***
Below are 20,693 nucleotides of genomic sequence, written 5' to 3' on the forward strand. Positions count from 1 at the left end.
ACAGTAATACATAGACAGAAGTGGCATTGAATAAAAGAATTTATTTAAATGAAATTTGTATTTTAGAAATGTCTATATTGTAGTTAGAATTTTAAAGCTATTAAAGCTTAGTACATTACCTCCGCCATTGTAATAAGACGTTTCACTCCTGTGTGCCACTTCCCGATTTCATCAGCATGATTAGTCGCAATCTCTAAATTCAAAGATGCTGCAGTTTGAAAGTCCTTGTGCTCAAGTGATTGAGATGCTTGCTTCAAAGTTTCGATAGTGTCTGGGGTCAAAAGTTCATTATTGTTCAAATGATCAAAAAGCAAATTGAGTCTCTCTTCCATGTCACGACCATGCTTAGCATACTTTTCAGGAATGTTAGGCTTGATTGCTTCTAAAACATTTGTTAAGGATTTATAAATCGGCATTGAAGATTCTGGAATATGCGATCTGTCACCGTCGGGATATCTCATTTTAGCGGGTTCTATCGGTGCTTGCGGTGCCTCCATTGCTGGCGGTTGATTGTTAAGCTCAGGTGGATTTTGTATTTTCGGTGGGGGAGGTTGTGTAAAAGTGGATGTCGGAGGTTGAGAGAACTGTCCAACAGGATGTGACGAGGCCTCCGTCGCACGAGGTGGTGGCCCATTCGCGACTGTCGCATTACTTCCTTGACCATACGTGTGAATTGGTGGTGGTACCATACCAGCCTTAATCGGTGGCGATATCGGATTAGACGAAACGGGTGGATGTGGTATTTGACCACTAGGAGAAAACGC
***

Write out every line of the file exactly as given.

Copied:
Below are 20,693 nucleotides of genomic sequence, written 5' to 3' on the forward strand. Positions count from 1 at the left end.
ACAGTAATACATAGACAGAAGTGGCATTGAATAAAAGAATTTATTTAAATGAAATTTGTATTTTAGAAATGTCTATATTGTAGTTAGAATTTTAAAGCTATTAAAGCTTAGTACATTACCTCCGCCATTGTAATAAGACGTTTCACTCCTGTGTGCCACTTCCCGATTTCATCAGCATGATTAGTCGCAATCTCTAAATTCAAAGATGCTGCAGTTTGAAAGTCCTTGTGCTCAAGTGATTGAGATGCTTGCTTCAAAGTTTCGATAGTGTCTGGGGTCAAAAGTTCATTATTGTTCAAATGATCAAAAAGCAAATTGAGTCTCTCTTCCATGTCACGACCATGCTTAGCATACTTTTCAGGAATGTTAGGCTTGATTGCTTCTAAAACATTTGTTAAGGATTTATAAATCGGCATTGAAGATTCTGGAATATGCGATCTGTCACCGTCGGGATATCTCATTTTAGCGGGTTCTATCGGTGCTTGCGGTGCCTCCATTGCTGGCGGTTGATTGTTAAGCTCAGGTGGATTTTGTATTTTCGGTGGGGGAGGTTGTGTAAAAGTGGATGTCGGAGGTTGAGAGAACTGTCCAACAGGATGTGACGAGGCCTCCGTCGCACGAGGTGGTGGCCCATTCGCGACTGTCGCATTACTTCCTTGACCATACGTGTGAATTGGTGGTGGTACCATACCAGCCTTAATCGGTGGCGATATCGGATTAGACGAAACGGGTGGATGTGGTATTTGACCACTAGGAGAAAACGC